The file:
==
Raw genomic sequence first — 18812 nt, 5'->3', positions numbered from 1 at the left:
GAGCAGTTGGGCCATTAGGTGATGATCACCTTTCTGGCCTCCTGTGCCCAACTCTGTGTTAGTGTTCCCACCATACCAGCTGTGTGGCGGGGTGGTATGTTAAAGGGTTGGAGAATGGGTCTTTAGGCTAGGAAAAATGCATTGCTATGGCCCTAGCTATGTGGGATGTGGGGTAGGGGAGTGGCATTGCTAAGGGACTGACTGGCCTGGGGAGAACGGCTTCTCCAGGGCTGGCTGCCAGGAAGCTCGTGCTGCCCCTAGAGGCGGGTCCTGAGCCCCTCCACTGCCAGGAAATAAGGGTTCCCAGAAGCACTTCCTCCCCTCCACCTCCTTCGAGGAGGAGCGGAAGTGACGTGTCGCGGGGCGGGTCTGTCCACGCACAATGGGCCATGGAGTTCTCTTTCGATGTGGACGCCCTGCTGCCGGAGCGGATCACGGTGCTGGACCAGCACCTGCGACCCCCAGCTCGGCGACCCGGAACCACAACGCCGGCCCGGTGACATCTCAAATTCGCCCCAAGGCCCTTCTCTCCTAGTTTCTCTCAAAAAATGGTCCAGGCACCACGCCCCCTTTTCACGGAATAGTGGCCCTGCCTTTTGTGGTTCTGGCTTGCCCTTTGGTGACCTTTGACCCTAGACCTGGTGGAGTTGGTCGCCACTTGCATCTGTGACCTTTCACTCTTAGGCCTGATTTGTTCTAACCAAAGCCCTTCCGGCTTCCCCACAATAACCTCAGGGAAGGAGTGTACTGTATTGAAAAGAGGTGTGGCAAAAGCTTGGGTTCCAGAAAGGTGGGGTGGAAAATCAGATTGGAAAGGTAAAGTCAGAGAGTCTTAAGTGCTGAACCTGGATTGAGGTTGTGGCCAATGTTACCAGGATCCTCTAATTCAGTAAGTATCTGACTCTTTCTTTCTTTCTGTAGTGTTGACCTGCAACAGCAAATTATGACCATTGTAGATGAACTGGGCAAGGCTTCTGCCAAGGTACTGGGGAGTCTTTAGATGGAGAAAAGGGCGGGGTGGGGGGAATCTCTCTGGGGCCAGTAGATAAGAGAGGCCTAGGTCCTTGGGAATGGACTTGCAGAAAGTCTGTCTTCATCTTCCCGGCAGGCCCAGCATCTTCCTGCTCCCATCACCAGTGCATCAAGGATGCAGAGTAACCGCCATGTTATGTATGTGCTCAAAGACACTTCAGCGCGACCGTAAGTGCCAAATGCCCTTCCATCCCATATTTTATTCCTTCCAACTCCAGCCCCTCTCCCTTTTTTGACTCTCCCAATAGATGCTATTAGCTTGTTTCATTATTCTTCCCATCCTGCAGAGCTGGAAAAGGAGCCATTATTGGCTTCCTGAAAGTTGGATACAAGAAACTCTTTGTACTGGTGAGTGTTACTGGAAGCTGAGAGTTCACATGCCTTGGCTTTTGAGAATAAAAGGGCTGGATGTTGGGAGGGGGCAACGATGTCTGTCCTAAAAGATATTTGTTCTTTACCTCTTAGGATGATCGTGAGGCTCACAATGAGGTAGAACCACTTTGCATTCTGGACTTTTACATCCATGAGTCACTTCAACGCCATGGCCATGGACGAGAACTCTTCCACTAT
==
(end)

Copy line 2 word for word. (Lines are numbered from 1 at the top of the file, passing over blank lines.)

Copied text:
GAGCAGTTGGGCCATTAGGTGATGATCACCTTTCTGGCCTCCTGTGCCCAACTCTGTGTTAGTGTTCCCACCATACCAGCTGTGTGGCGGGGTGGTATGTTAAAGGGTTGGAGAATGGGTCTTTAGGCTAGGAAAAATGCATTGCTATGGCCCTAGCTATGTGGGATGTGGGGTAGGGGAGTGGCATTGCTAAGGGACTGACTGGCCTGGGGAGAACGGCTTCTCCAGGGCTGGCTGCCAGGAAGCTCGTGCTGCCCCTAGAGGCGGGTCCTGAGCCCCTCCACTGCCAGGAAATAAGGGTTCCCAGAAGCACTTCCTCCCCTCCACCTCCTTCGAGGAGGAGCGGAAGTGACGTGTCGCGGGGCGGGTCTGTCCACGCACAATGGGCCATGGAGTTCTCTTTCGATGTGGACGCCCTGCTGCCGGAGCGGATCACGGTGCTGGACCAGCACCTGCGACCCCCAGCTCGGCGACCCGGAACCACAACGCCGGCCCGGTGACATCTCAAATTCGCCCCAAGGCCCTTCTCTCCTAGTTTCTCTCAAAAAATGGTCCAGGCACCACGCCCCCTTTTCACGGAATAGTGGCCCTGCCTTTTGTGGTTCTGGCTTGCCCTTTGGTGACCTTTGACCCTAGACCTGGTGGAGTTGGTCGCCACTTGCATCTGTGACCTTTCACTCTTAGGCCTGATTTGTTCTAACCAAAGCCCTTCCGGCTTCCCCACAATAACCTCAGGGAAGGAGTGTACTGTATTGAAAAGAGGTGTGGCAAAAGCTTGGGTTCCAGAAAGGTGGGGTGGAAAATCAGATTGGAAAGGTAAAGTCAGAGAGTCTTAAGTGCTGAACCTGGATTGAGGTTGTGGCCAATGTTACCAGGATCCTCTAATTCAGTAAGTATCTGACTCTTTCTTTCTTTCTGTAGTGTTGACCTGCAACAGCAAATTATGACCATTGTAGATGAACTGGGCAAGGCTTCTGCCAAGGTACTGGGGAGTCTTTAGATGGAGAAAAGGGCGGGGTGGGGGGAATCTCTCTGGGGCCAGTAGATAAGAGAGGCCTAGGTCCTTGGGAATGGACTTGCAGAAAGTCTGTCTTCATCTTCCCGGCAGGCCCAGCATCTTCCTGCTCCCATCACCAGTGCATCAAGGATGCAGAGTAACCGCCATGTTATGTATGTGCTCAAAGACACTTCAGCGCGACCGTAAGTGCCAAATGCCCTTCCATCCCATATTTTATTCCTTCCAACTCCAGCCCCTCTCCCTTTTTTGACTCTCCCAATAGATGCTATTAGCTTGTTTCATTATTCTTCCCATCCTGCAGAGCTGGAAAAGGAGCCATTATTGGCTTCCTGAAAGTTGGATACAAGAAACTCTTTGTACTGGTGAGTGTTACTGGAAGCTGAGAGTTCACATGCCTTGGCTTTTGAGAATAAAAGGGCTGGATGTTGGGAGGGGGCAACGATGTCTGTCCTAAAAGATATTTGTTCTTTACCTCTTAGGATGATCGTGAGGCTCACAATGAGGTAGAACCACTTTGCATTCTGGACTTTTACATCCATGAGTCACTTCAACGCCATGGCCATGGACGAGAACTCTTCCACTAT